In its seventh year, the FDM Everywoman in Technology Awards, the UK’s biggest programme championing women in technology, celebrate the contributions of women who are changing the face of technology in the UK, and their role in inspiring and supporting the next generation.
From entrepreneurs and engineers driving the business agenda to students and academics raising the profile of science and technology subjects, the 33 finalists were handpicked from hundreds of entries by a panel of some of the UK’s most senior technology leaders.
Announced at a prestigious awards ceremony at the London Hilton, Professor Perera was named the winner of the Academic Award. Sponsored by Dell, this award recognises a woman in academia who has made an outstanding contribution to technology and science and whose work has made or has the potential to make a significant long-term impact in STEM (Science, Technology, Engineering and Mathematics).
Professor Perera is a Chartered Engineer and a Fellow of the Institution of Chemical Engineers (IChemE) whose 23-year career has been distinguished. In 2002 she was presented the Mary Tasker Award for Excellence in Chemical Engineering Teaching, and in 2007 the prestigious Royal Society Brian Mercer Award for Innovation (2007). In addition, her work on pollution control technology led to the formation of a University of Bath spin-out company nano purification solutions ltd which was acquired in 2013 by IMI plc, a FTSE-100 listed company.
Professor Semali Perera is an inspirational academic engineer who has a keen eye for the impact of her research in a critical area of modern healthcare. Semali's achievements well deserve the recognition that this important Award represents.
A leading chemical engineer, Professor Perera’s research specialises in developing novel sustained drug delivery methods for cancer sufferers. She is currently leading a team at the University of Bath to develop an innovative way of delivering sustained chemotherapy treatment to cancer patients which has fewer negative side effects and cuts the number of patients dying as a result of the high doses of treatment needed to kill the cancer.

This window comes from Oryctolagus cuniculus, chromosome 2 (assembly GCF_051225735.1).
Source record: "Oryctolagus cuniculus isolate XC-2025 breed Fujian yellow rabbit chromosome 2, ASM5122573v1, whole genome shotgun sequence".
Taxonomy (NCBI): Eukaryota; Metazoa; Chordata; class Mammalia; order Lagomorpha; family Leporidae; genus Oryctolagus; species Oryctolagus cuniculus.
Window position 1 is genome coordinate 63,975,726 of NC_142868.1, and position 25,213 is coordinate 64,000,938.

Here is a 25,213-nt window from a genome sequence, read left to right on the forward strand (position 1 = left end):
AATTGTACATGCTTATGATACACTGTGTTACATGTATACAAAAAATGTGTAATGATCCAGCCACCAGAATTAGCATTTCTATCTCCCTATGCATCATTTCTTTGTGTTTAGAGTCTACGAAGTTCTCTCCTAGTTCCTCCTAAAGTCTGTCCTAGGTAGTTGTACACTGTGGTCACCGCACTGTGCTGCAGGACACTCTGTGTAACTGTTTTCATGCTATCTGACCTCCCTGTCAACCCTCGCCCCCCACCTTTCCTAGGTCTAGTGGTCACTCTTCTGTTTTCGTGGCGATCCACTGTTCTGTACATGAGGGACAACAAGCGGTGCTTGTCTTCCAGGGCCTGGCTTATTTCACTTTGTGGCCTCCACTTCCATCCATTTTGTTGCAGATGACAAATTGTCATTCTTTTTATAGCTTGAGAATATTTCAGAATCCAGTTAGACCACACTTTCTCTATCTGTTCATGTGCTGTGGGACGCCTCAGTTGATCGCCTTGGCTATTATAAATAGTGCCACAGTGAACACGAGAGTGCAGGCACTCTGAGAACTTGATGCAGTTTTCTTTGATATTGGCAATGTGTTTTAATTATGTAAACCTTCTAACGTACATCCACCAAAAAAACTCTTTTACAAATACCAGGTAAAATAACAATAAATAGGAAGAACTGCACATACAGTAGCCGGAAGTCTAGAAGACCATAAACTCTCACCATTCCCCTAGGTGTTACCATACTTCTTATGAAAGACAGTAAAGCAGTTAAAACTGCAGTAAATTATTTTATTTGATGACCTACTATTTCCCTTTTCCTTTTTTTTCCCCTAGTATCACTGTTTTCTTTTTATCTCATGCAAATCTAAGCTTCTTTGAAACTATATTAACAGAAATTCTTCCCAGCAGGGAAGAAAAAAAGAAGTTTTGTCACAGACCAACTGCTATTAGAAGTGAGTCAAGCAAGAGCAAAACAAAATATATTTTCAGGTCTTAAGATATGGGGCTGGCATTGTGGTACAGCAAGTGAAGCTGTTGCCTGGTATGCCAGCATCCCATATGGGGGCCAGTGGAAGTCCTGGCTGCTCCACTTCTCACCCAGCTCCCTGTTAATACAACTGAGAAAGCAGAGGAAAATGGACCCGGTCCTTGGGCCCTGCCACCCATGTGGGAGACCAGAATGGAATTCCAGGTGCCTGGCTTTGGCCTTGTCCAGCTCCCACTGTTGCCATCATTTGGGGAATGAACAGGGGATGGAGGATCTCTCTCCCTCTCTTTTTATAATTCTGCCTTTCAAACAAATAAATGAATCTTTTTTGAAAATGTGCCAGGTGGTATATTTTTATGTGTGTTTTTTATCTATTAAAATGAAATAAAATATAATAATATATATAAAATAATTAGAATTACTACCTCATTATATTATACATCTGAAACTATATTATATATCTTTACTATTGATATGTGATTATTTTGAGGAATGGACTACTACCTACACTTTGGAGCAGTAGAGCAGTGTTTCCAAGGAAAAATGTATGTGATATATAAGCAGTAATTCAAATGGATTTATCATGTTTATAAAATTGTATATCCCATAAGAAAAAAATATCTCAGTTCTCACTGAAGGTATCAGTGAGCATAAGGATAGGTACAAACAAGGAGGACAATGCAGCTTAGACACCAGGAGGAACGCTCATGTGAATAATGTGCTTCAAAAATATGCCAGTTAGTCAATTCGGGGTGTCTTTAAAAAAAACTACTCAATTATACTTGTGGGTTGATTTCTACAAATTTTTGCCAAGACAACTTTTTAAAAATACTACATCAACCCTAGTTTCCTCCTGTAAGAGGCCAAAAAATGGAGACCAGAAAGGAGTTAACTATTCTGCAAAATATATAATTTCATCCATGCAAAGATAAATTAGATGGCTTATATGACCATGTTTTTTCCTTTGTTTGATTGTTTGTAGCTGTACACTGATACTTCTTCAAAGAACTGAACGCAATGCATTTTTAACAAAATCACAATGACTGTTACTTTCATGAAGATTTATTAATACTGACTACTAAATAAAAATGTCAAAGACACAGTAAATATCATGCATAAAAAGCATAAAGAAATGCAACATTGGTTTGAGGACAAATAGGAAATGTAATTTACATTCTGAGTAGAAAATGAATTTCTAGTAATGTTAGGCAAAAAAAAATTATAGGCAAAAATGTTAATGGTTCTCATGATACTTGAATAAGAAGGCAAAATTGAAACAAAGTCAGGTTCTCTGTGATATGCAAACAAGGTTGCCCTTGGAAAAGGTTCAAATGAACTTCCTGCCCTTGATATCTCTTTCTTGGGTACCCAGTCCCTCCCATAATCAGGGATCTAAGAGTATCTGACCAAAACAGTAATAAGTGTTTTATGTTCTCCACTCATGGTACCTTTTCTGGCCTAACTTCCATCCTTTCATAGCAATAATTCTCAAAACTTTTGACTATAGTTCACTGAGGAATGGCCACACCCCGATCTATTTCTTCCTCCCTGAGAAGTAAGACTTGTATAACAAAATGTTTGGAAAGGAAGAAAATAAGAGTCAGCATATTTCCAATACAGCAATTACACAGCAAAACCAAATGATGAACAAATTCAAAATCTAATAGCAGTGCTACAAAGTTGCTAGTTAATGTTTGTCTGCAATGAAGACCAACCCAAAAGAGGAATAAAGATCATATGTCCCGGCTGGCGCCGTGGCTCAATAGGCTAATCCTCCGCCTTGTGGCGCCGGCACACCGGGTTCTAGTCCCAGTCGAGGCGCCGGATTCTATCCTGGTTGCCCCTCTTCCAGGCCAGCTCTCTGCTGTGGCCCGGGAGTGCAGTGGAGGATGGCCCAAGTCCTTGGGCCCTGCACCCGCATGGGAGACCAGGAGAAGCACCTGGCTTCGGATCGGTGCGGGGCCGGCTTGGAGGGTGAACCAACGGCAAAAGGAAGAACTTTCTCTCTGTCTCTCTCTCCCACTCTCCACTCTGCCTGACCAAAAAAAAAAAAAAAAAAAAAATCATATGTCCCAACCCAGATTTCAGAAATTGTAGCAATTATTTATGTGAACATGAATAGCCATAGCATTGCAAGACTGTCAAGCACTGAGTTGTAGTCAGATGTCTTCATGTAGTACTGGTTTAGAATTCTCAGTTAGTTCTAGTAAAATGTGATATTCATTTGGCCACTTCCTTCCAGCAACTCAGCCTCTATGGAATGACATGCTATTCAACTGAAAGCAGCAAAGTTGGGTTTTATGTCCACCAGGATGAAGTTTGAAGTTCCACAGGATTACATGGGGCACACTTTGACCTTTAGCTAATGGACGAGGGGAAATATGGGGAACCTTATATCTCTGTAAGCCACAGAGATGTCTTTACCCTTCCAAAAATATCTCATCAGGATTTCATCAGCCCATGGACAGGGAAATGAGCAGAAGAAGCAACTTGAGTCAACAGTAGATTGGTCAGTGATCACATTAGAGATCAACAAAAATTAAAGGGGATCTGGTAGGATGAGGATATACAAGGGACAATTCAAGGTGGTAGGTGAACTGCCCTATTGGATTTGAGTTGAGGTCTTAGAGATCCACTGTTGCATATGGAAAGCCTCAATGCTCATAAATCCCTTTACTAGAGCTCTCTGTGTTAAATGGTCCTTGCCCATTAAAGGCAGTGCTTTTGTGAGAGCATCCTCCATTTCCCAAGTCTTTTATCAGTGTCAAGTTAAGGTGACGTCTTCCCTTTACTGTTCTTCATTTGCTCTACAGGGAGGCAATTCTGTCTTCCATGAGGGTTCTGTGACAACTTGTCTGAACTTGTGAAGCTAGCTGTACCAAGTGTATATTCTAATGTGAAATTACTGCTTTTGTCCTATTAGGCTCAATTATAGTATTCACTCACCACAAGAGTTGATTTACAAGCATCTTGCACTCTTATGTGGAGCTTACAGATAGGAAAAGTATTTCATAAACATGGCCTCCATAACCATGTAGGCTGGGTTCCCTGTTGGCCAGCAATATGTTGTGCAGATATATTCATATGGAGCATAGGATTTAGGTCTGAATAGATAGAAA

Professor Perera said: “I am honoured to have been recognised by the FDM Everywoman of the Year Awards. I hope this accolade will enable me to continue inspiring young people, and in particular young women, to study STEM and engineering subjects in which there remains a gender imbalance.
I would like to say a particular thank you to Professors Barry Crittenden, Stan Kolaczkowski, Tim Mays and Carole Mundell for their longstanding support and encouragement. Also, a busy career has meant at times my job has taken me away from spending time with my two daughters so I would like to thank them for their patience, love and understanding.”
Sheila Flavell, Chief Operating Officer of title sponsor FDM Group, said: “This year’s FDM everywoman in Technology Awards showcase the outstanding women who work in technology today. They are role models for all of us, demonstrating that IT is a great career option for young women today. It’s particularly important that we get this message across to young women to create a gender balanced workforce and build the pipeline for future talent.”
Professor Tim Mays, Head of the Department of Chemical Engineering at the University of Bath added: “Professor Semali Perera is an inspirational academic engineer who has a keen eye for the impact of her research in a critical area of modern healthcare. Semali's achievements well deserve the recognition that this important Award represents.I would also like to add that she is a wonderful colleague, teacher and friend and we are all delighted at her success.”
This is the second consecutive year a University of Bath member of staff has been recognised at these awards, with Head of Astrophysics Professor Carole Mundell named overall winner last year.
The Department of Chemical Engineering at the University of Bath is one of the best in the country. Ranked number one for course satisfaction (Guardian University Guide 2017) and third in the UK for chemical engineering and graduate prospects (2017 Complete University Guide), 89 per cent of the Department’s research is graded as either world-leading or internationally excellent (Research Excellence Framework 2014).
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